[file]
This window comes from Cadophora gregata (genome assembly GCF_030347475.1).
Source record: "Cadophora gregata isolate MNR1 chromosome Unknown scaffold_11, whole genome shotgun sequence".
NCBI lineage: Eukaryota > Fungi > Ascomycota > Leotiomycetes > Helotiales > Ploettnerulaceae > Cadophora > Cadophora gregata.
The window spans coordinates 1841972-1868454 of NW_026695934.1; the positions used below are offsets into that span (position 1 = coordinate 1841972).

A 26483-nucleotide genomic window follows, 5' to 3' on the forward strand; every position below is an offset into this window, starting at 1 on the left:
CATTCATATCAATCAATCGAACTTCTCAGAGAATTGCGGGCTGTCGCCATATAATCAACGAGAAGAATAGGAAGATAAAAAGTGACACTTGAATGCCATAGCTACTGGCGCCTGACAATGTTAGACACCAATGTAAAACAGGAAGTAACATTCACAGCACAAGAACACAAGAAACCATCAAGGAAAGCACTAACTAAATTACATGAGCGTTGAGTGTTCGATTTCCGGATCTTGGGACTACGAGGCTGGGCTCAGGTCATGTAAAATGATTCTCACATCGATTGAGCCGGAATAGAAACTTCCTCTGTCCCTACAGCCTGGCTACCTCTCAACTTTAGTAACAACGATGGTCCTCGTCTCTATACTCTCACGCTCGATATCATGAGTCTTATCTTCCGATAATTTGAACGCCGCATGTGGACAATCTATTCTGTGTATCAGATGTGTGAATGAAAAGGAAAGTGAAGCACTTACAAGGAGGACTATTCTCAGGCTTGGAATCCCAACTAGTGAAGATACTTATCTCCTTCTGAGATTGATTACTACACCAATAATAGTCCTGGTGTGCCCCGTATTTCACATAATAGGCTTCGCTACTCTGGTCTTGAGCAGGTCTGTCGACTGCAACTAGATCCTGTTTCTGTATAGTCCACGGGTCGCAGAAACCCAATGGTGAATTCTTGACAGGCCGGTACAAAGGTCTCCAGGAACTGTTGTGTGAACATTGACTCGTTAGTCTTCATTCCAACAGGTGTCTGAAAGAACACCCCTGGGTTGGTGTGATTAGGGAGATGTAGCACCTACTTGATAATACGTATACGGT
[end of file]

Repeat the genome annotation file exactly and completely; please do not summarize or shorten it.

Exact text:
This window comes from Cadophora gregata (genome assembly GCF_030347475.1).
Source record: "Cadophora gregata isolate MNR1 chromosome Unknown scaffold_11, whole genome shotgun sequence".
NCBI lineage: Eukaryota > Fungi > Ascomycota > Leotiomycetes > Helotiales > Ploettnerulaceae > Cadophora > Cadophora gregata.
The window spans coordinates 1841972-1868454 of NW_026695934.1; the positions used below are offsets into that span (position 1 = coordinate 1841972).

A 26483-nucleotide genomic window follows, 5' to 3' on the forward strand; every position below is an offset into this window, starting at 1 on the left:
CATTCATATCAATCAATCGAACTTCTCAGAGAATTGCGGGCTGTCGCCATATAATCAACGAGAAGAATAGGAAGATAAAAAGTGACACTTGAATGCCATAGCTACTGGCGCCTGACAATGTTAGACACCAATGTAAAACAGGAAGTAACATTCACAGCACAAGAACACAAGAAACCATCAAGGAAAGCACTAACTAAATTACATGAGCGTTGAGTGTTCGATTTCCGGATCTTGGGACTACGAGGCTGGGCTCAGGTCATGTAAAATGATTCTCACATCGATTGAGCCGGAATAGAAACTTCCTCTGTCCCTACAGCCTGGCTACCTCTCAACTTTAGTAACAACGATGGTCCTCGTCTCTATACTCTCACGCTCGATATCATGAGTCTTATCTTCCGATAATTTGAACGCCGCATGTGGACAATCTATTCTGTGTATCAGATGTGTGAATGAAAAGGAAAGTGAAGCACTTACAAGGAGGACTATTCTCAGGCTTGGAATCCCAACTAGTGAAGATACTTATCTCCTTCTGAGATTGATTACTACACCAATAATAGTCCTGGTGTGCCCCGTATTTCACATAATAGGCTTCGCTACTCTGGTCTTGAGCAGGTCTGTCGACTGCAACTAGATCCTGTTTCTGTATAGTCCACGGGTCGCAGAAACCCAATGGTGAATTCTTGACAGGCCGGTACAAAGGTCTCCAGGAACTGTTGTGTGAACATTGACTCGTTAGTCTTCATTCCAACAGGTGTCTGAAAGAACACCCCTGGGTTGGTGTGATTAGGGAGATGTAGCACCTACTTGATAATACGTATACGGT